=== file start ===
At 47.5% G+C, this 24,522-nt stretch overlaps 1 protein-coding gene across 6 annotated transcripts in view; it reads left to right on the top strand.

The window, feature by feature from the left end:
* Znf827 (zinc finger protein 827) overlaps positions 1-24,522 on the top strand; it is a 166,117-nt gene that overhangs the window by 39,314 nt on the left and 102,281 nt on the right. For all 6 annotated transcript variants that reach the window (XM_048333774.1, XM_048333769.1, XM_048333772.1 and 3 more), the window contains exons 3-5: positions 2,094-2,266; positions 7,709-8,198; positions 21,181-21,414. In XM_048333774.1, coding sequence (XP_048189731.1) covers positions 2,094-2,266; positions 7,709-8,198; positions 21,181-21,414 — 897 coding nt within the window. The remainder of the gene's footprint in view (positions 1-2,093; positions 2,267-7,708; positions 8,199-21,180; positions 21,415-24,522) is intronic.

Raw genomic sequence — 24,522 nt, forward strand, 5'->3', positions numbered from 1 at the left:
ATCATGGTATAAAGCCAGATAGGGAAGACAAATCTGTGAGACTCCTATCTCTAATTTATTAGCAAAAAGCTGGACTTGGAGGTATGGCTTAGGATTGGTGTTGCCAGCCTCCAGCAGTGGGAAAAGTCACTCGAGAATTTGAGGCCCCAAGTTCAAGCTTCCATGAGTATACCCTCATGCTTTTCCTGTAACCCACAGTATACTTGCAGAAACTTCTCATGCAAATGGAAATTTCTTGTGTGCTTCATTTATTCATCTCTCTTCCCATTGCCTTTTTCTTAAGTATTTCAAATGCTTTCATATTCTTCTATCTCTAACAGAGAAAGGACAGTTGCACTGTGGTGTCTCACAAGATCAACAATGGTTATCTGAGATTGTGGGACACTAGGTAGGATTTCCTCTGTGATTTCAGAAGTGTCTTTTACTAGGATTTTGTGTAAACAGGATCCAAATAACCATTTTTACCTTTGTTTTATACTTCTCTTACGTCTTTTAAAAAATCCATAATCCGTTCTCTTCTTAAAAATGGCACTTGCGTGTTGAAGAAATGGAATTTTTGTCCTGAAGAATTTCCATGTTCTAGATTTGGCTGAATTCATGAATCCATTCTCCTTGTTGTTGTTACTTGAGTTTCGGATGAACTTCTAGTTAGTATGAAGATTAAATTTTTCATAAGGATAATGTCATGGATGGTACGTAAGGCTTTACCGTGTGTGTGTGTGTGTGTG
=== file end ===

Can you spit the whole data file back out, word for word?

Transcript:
At 47.5% G+C, this 24,522-nt stretch overlaps 1 protein-coding gene across 6 annotated transcripts in view; it reads left to right on the top strand.

The window, feature by feature from the left end:
* Znf827 (zinc finger protein 827) overlaps positions 1-24,522 on the top strand; it is a 166,117-nt gene that overhangs the window by 39,314 nt on the left and 102,281 nt on the right. For all 6 annotated transcript variants that reach the window (XM_048333774.1, XM_048333769.1, XM_048333772.1 and 3 more), the window contains exons 3-5: positions 2,094-2,266; positions 7,709-8,198; positions 21,181-21,414. In XM_048333774.1, coding sequence (XP_048189731.1) covers positions 2,094-2,266; positions 7,709-8,198; positions 21,181-21,414 — 897 coding nt within the window. The remainder of the gene's footprint in view (positions 1-2,093; positions 2,267-7,708; positions 8,199-21,180; positions 21,415-24,522) is intronic.

Raw genomic sequence — 24,522 nt, forward strand, 5'->3', positions numbered from 1 at the left:
ATCATGGTATAAAGCCAGATAGGGAAGACAAATCTGTGAGACTCCTATCTCTAATTTATTAGCAAAAAGCTGGACTTGGAGGTATGGCTTAGGATTGGTGTTGCCAGCCTCCAGCAGTGGGAAAAGTCACTCGAGAATTTGAGGCCCCAAGTTCAAGCTTCCATGAGTATACCCTCATGCTTTTCCTGTAACCCACAGTATACTTGCAGAAACTTCTCATGCAAATGGAAATTTCTTGTGTGCTTCATTTATTCATCTCTCTTCCCATTGCCTTTTTCTTAAGTATTTCAAATGCTTTCATATTCTTCTATCTCTAACAGAGAAAGGACAGTTGCACTGTGGTGTCTCACAAGATCAACAATGGTTATCTGAGATTGTGGGACACTAGGTAGGATTTCCTCTGTGATTTCAGAAGTGTCTTTTACTAGGATTTTGTGTAAACAGGATCCAAATAACCATTTTTACCTTTGTTTTATACTTCTCTTACGTCTTTTAAAAAATCCATAATCCGTTCTCTTCTTAAAAATGGCACTTGCGTGTTGAAGAAATGGAATTTTTGTCCTGAAGAATTTCCATGTTCTAGATTTGGCTGAATTCATGAATCCATTCTCCTTGTTGTTGTTACTTGAGTTTCGGATGAACTTCTAGTTAGTATGAAGATTAAATTTTTCATAAGGATAATGTCATGGATGGTACGTAAGGCTTTACCGTGTGTGTGTGTGTGTGTG